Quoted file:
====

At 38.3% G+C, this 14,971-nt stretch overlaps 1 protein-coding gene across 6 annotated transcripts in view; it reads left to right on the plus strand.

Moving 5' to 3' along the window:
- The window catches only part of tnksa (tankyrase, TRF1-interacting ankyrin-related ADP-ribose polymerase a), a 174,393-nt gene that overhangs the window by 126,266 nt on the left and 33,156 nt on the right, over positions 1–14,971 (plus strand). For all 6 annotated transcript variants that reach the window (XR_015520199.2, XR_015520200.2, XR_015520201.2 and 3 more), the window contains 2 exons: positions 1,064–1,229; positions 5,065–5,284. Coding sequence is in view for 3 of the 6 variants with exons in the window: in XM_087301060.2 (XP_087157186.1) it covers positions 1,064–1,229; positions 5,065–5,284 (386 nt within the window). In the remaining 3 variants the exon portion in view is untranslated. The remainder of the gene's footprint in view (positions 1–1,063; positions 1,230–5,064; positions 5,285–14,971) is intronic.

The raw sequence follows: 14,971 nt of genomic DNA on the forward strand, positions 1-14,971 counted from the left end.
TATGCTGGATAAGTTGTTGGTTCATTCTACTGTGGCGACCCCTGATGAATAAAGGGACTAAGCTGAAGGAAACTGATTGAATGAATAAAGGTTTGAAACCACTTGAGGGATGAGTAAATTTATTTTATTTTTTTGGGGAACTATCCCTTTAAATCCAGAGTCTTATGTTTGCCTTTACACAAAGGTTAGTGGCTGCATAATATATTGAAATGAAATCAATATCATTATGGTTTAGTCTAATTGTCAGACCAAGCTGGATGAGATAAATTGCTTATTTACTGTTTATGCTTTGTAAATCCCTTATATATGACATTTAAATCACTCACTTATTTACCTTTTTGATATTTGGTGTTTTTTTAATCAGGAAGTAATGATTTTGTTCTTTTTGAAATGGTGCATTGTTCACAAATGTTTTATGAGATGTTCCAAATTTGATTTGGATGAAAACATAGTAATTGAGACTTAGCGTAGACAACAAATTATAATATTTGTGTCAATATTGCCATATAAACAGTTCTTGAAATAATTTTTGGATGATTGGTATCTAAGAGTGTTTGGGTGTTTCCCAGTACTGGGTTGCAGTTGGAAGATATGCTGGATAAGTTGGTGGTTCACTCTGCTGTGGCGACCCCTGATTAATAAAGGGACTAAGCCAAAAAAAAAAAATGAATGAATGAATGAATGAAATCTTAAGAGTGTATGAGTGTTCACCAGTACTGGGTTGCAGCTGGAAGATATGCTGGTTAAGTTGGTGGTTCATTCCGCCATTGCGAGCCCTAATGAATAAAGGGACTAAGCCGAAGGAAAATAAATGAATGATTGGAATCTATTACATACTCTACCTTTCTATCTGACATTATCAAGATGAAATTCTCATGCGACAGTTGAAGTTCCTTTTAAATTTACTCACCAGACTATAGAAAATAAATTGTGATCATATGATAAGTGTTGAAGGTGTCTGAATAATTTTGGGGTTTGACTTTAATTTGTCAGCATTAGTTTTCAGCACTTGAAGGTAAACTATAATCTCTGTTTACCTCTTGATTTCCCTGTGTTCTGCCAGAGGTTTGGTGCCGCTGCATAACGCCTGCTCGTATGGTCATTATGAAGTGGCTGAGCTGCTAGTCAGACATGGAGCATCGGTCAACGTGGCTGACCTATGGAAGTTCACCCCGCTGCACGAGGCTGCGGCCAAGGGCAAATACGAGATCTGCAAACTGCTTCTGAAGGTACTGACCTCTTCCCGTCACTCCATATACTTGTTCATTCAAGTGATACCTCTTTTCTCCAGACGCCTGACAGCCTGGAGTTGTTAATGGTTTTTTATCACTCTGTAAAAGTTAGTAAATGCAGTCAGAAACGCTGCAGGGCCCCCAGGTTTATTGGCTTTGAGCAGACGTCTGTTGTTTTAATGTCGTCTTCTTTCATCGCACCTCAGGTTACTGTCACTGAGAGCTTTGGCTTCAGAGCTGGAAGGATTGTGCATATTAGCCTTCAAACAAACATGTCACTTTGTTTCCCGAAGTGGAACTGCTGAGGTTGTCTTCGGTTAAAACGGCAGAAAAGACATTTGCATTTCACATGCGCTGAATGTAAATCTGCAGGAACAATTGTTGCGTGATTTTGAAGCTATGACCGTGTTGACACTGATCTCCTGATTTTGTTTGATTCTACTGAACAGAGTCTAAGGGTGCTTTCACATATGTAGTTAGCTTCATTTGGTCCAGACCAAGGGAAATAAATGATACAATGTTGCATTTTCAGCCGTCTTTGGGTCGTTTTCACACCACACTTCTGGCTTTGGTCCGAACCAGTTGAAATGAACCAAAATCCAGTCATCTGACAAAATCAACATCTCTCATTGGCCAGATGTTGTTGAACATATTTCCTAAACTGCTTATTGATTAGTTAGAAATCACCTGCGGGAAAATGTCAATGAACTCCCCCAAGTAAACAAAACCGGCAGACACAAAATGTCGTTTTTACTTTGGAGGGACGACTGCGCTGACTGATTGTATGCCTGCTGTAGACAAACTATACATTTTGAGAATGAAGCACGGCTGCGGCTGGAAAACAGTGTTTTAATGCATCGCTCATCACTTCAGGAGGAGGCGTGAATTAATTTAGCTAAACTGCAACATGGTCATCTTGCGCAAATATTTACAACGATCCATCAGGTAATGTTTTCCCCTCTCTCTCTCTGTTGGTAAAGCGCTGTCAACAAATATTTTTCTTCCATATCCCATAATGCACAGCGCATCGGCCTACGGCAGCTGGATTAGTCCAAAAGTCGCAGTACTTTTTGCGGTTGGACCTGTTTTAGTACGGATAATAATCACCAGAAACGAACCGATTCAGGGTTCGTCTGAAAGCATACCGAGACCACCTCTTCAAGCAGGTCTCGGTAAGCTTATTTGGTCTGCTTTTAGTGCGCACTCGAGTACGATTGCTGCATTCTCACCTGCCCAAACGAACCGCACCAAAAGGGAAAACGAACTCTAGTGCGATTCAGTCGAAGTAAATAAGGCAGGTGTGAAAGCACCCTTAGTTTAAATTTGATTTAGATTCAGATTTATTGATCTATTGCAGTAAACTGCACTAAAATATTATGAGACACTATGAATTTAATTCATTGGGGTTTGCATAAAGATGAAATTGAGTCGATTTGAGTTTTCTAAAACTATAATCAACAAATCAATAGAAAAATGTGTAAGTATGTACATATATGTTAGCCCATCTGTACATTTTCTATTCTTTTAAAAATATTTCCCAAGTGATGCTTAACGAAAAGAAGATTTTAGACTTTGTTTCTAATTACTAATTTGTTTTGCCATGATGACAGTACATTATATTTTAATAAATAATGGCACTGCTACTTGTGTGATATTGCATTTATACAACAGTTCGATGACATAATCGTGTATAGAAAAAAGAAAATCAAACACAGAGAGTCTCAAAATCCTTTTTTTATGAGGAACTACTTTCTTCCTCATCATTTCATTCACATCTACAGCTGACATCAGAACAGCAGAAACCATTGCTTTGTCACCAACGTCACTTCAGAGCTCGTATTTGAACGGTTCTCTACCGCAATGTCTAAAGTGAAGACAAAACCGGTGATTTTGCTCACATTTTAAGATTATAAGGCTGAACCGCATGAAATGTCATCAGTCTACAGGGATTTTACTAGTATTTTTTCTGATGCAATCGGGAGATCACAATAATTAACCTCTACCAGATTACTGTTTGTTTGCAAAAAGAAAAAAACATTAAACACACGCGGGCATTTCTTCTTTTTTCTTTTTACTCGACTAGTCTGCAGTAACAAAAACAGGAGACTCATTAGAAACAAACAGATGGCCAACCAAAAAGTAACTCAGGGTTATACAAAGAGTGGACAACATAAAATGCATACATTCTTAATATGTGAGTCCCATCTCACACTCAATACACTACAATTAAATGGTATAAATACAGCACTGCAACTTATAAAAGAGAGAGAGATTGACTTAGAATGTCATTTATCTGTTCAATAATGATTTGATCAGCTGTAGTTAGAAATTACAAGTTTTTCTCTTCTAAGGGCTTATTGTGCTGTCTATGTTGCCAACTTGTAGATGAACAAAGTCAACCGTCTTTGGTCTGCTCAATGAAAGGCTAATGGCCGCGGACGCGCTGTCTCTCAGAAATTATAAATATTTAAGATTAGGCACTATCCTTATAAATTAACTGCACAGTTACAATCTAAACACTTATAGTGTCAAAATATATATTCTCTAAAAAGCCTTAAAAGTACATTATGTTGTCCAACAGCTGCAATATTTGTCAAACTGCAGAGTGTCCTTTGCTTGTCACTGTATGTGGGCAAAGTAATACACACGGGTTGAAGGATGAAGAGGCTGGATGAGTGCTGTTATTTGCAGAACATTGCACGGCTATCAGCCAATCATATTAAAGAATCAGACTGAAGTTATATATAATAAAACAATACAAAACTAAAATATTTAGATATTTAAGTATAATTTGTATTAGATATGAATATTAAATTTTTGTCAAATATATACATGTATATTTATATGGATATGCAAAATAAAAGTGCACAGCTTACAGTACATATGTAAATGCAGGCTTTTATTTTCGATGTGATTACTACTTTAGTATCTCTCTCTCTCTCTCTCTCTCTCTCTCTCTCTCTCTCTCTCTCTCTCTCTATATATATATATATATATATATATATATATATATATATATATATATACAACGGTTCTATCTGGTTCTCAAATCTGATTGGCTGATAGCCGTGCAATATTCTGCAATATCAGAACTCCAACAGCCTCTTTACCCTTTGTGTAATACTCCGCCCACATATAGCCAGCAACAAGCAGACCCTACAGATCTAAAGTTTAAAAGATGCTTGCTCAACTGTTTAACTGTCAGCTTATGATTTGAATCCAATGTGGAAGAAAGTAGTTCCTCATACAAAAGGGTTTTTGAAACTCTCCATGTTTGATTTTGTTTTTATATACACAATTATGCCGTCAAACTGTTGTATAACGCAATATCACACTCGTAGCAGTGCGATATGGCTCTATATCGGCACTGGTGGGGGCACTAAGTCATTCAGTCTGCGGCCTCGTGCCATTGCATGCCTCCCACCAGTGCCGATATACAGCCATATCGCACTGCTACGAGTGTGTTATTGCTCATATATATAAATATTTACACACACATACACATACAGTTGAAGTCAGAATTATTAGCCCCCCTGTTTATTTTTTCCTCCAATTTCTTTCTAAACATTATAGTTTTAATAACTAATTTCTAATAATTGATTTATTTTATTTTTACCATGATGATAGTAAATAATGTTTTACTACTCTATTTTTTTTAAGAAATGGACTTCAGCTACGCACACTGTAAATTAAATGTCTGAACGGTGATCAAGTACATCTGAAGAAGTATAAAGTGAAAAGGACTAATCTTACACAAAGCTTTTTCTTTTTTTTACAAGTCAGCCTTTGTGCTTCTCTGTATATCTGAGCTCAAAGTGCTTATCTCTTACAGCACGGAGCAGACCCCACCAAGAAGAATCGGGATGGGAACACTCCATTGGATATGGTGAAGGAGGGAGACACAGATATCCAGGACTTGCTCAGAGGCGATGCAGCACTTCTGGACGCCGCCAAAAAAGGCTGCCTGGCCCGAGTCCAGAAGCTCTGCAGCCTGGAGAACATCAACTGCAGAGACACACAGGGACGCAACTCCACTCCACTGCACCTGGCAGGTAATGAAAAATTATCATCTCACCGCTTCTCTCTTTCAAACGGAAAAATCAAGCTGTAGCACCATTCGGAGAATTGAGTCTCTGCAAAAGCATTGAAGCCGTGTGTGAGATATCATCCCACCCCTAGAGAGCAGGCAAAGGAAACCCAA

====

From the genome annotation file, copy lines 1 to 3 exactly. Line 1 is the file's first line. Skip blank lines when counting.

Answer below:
At 38.3% G+C, this 14,971-nt stretch overlaps 1 protein-coding gene across 6 annotated transcripts in view; it reads left to right on the plus strand.

Moving 5' to 3' along the window:
- The window catches only part of tnksa (tankyrase, TRF1-interacting ankyrin-related ADP-ribose polymerase a), a 174,393-nt gene that overhangs the window by 126,266 nt on the left and 33,156 nt on the right, over positions 1–14,971 (plus strand). For all 6 annotated transcript variants that reach the window (XR_015520199.2, XR_015520200.2, XR_015520201.2 and 3 more), the window contains 2 exons: positions 1,064–1,229; positions 5,065–5,284. Coding sequence is in view for 3 of the 6 variants with exons in the window: in XM_087301060.2 (XP_087157186.1) it covers positions 1,064–1,229; positions 5,065–5,284 (386 nt within the window). In the remaining 3 variants the exon portion in view is untranslated. The remainder of the gene's footprint in view (positions 1–1,063; positions 1,230–5,064; positions 5,285–14,971) is intronic.